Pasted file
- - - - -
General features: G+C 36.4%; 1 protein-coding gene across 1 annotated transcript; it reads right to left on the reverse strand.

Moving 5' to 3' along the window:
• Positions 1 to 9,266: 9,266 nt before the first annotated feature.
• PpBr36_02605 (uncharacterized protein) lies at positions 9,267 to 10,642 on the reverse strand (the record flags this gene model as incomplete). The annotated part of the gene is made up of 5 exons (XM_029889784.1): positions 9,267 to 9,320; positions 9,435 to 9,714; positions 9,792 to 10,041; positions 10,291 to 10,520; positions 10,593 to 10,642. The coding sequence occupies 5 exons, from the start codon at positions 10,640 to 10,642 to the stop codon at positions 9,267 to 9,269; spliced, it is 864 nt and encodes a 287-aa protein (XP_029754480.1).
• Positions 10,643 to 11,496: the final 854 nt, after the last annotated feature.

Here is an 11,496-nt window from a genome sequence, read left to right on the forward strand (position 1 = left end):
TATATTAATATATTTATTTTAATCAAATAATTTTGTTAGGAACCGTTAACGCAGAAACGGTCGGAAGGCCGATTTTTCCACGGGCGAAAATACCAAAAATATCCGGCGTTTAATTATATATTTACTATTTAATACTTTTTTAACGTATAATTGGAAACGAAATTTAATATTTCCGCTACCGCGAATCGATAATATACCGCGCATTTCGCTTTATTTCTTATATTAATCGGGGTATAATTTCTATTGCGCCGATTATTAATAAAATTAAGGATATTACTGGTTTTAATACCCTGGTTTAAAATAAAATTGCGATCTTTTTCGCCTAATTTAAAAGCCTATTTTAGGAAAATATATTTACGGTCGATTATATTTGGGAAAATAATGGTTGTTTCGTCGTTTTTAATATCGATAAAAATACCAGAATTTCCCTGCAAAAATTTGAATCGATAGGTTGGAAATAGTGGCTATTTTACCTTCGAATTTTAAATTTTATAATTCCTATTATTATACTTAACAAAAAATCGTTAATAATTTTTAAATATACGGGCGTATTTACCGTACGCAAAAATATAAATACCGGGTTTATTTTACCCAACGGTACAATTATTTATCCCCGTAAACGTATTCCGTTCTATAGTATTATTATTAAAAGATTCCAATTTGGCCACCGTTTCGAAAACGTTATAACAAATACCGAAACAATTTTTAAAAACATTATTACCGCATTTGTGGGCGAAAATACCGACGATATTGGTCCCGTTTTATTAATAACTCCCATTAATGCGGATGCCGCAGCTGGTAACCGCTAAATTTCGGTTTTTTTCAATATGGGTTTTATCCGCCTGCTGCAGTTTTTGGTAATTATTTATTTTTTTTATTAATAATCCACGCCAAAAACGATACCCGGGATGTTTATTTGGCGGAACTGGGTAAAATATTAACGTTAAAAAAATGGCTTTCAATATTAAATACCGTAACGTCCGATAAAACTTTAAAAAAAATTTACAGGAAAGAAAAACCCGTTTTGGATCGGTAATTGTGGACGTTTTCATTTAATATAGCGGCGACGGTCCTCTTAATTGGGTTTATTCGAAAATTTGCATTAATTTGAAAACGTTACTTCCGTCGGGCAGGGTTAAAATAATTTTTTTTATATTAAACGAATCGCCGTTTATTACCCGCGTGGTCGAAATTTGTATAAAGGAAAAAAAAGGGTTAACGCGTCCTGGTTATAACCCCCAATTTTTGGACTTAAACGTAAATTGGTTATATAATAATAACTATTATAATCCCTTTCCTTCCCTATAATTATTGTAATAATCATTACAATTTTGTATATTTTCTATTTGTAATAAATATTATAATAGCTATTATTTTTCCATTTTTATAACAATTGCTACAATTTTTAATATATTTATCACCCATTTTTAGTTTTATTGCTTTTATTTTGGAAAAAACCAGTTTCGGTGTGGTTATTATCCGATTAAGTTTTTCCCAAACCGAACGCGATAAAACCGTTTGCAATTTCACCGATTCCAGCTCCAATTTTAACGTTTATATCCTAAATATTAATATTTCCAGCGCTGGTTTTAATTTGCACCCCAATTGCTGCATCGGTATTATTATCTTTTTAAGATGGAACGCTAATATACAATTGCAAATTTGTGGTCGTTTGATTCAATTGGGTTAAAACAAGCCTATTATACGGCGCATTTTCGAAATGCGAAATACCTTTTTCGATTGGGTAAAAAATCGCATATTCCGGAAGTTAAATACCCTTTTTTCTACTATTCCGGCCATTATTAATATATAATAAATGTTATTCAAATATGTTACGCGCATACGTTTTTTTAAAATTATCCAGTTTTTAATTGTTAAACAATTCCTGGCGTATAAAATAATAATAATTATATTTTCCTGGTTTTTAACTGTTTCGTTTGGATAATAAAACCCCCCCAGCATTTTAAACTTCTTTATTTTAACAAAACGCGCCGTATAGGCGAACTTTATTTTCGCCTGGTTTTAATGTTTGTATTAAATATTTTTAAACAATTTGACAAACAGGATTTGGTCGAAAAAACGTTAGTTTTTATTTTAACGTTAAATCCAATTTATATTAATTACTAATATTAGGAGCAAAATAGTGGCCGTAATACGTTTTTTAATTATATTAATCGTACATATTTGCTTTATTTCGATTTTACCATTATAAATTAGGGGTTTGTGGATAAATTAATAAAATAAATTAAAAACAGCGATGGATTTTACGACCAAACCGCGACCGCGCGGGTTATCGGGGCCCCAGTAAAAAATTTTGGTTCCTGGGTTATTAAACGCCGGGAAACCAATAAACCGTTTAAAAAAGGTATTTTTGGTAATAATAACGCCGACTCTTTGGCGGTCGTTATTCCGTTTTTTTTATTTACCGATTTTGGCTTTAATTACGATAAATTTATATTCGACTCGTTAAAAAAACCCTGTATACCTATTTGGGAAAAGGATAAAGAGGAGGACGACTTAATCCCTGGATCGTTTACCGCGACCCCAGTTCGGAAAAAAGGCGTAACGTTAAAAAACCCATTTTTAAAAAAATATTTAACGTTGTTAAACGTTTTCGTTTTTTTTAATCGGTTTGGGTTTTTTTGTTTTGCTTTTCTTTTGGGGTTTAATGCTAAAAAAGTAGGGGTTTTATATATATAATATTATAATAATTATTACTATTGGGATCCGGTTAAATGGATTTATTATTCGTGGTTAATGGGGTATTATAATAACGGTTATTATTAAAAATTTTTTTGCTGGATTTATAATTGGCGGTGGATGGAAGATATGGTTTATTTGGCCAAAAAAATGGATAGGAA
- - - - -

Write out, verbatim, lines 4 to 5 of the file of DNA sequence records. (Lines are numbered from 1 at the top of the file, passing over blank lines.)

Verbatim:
• PpBr36_02605 (uncharacterized protein) lies at positions 9,267 to 10,642 on the reverse strand (the record flags this gene model as incomplete). The annotated part of the gene is made up of 5 exons (XM_029889784.1): positions 9,267 to 9,320; positions 9,435 to 9,714; positions 9,792 to 10,041; positions 10,291 to 10,520; positions 10,593 to 10,642. The coding sequence occupies 5 exons, from the start codon at positions 10,640 to 10,642 to the stop codon at positions 9,267 to 9,269; spliced, it is 864 nt and encodes a 287-aa protein (XP_029754480.1).
• Positions 10,643 to 11,496: the final 854 nt, after the last annotated feature.